I wasn't interested in search for employment and I wanted to enter graduate school. However, I didn't have the necessary funds. So, I waited by the elevator which Professor Ishiyama normally used and forced my way on. "I don't have any money, but I want to sneak into graduate school," I said, giving a direct explanation of my predicament. "Are you crazy?!" said an angry Professor Ishiyama. On the day of entrance examinations for graduate school, I had the following thought before going to sleep: "I created the photographic collection and I made a film. Even if I can't become an architect, I could try publishing or modern art." I was awoken by a telephone call from the laboratory. "What are you doing?" he asked. "Why didn't you take the entrance examination?!" "You told me that it was impossible, so I decided not to take the exam," I explained. "You are really crazy," said Professor Ishiyama. I was immediately summoned to the university laboratory.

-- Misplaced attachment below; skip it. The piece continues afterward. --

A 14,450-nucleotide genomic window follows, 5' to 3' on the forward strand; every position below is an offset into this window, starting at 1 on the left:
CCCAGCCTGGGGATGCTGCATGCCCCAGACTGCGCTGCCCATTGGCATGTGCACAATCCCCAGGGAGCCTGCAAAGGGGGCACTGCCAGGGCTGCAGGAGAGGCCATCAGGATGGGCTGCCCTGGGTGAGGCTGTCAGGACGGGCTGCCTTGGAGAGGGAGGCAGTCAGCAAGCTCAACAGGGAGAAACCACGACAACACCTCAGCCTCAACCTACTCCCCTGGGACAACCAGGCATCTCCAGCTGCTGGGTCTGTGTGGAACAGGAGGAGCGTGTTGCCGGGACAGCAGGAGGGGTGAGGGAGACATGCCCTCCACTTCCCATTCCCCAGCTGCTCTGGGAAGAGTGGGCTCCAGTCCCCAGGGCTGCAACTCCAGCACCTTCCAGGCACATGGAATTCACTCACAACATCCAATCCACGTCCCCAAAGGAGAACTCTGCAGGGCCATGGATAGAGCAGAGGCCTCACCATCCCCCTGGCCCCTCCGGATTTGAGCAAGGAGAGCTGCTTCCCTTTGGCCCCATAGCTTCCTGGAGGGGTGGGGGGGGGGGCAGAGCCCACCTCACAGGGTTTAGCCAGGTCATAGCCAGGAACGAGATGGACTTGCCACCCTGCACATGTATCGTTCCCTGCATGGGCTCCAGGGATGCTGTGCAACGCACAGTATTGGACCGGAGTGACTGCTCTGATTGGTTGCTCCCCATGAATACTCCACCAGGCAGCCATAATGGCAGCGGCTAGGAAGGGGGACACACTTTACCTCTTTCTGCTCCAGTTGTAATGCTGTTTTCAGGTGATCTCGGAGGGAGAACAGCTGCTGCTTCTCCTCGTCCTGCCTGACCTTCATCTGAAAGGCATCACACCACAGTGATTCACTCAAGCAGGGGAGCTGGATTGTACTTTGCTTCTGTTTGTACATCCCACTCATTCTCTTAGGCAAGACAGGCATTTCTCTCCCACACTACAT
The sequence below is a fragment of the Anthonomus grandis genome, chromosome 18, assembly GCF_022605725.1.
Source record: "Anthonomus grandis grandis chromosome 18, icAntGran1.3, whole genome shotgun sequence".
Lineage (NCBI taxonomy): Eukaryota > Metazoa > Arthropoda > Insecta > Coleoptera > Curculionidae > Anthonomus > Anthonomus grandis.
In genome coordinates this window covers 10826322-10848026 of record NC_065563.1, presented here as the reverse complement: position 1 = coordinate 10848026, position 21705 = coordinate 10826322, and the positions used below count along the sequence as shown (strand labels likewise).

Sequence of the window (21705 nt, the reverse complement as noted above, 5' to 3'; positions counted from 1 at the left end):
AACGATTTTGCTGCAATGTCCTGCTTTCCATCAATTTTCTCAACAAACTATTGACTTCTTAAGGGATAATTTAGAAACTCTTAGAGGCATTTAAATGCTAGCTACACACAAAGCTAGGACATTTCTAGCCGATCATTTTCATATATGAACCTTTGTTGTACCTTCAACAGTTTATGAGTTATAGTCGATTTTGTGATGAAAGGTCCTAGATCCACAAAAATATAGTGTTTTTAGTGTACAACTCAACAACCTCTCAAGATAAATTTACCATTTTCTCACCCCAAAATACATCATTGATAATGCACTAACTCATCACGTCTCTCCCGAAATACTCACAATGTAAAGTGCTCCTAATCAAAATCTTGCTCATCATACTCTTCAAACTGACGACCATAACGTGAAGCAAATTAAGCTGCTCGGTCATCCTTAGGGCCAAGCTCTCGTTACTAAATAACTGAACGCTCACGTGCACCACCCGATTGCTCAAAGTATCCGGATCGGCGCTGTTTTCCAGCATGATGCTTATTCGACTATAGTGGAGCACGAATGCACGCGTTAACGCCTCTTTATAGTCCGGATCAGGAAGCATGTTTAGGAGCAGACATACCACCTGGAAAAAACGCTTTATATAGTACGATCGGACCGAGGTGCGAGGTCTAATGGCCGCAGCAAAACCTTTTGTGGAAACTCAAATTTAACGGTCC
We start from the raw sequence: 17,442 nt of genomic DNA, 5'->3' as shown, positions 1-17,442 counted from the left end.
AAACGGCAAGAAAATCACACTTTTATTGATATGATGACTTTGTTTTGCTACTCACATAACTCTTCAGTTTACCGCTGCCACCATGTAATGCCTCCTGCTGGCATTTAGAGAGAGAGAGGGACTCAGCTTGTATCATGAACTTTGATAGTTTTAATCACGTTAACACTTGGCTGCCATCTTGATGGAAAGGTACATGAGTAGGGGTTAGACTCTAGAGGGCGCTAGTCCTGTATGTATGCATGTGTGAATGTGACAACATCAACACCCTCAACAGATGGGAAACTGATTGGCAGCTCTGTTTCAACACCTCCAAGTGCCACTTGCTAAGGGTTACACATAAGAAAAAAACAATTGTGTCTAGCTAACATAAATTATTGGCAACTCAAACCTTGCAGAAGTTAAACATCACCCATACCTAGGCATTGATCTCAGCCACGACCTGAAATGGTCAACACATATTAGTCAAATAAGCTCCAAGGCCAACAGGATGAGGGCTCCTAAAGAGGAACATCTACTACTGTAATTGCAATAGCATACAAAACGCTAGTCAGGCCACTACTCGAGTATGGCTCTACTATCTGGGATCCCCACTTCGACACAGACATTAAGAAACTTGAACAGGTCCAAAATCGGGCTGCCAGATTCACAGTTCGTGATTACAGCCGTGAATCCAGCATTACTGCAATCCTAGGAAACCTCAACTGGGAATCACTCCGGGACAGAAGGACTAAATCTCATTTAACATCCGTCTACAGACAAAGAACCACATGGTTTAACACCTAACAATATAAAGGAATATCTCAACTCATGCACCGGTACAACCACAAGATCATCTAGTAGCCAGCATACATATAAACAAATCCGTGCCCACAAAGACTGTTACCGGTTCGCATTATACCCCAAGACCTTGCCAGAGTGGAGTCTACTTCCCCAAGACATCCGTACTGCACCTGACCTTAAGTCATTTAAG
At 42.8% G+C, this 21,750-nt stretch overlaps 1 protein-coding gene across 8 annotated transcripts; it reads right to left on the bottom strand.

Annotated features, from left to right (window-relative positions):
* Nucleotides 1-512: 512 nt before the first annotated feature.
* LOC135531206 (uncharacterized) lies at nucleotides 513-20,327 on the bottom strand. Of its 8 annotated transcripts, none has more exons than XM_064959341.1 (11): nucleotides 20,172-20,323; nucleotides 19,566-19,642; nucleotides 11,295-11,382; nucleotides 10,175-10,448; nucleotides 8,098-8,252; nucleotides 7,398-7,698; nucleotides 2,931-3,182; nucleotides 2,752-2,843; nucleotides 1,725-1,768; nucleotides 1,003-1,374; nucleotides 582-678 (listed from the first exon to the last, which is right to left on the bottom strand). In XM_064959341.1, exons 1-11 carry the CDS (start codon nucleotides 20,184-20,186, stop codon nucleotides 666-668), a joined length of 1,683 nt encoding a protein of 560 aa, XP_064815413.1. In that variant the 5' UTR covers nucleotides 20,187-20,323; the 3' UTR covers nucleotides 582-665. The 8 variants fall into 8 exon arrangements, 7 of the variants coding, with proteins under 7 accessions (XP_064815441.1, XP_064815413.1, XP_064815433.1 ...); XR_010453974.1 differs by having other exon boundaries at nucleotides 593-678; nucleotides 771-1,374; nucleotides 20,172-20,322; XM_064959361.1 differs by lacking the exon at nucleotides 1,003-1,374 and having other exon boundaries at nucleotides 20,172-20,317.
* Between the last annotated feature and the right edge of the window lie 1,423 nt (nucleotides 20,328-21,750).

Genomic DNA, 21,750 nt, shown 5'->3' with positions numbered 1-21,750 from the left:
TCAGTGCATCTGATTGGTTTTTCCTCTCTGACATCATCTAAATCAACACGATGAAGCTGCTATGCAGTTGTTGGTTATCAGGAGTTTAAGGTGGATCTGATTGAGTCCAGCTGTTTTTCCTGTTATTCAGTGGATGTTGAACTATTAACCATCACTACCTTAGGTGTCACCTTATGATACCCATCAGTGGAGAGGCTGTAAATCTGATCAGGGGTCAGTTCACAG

I was asked what I would do after finishing university. "I am going to work independently to change society," I answered. "I will publish my graduate thesis. Don't worry." This made Professor Ishiyama furious. "I let you join Setagaya Village (Professor Ishiyama's private laboratory). I immediately accepted the offer. Starting from the next day, I worked as a volunteer at Setagaya Village. I was unable to draw a blueprint or create a model. However, for some reason, I was always brought along to important meetings or contract negotiations and was shown how to earn money. "I will train alone and suffer for 10 years," I thought. One year later, I left Setagaya Village. "Take care of yourself," was the parting message given to me by Professor Ishiyama.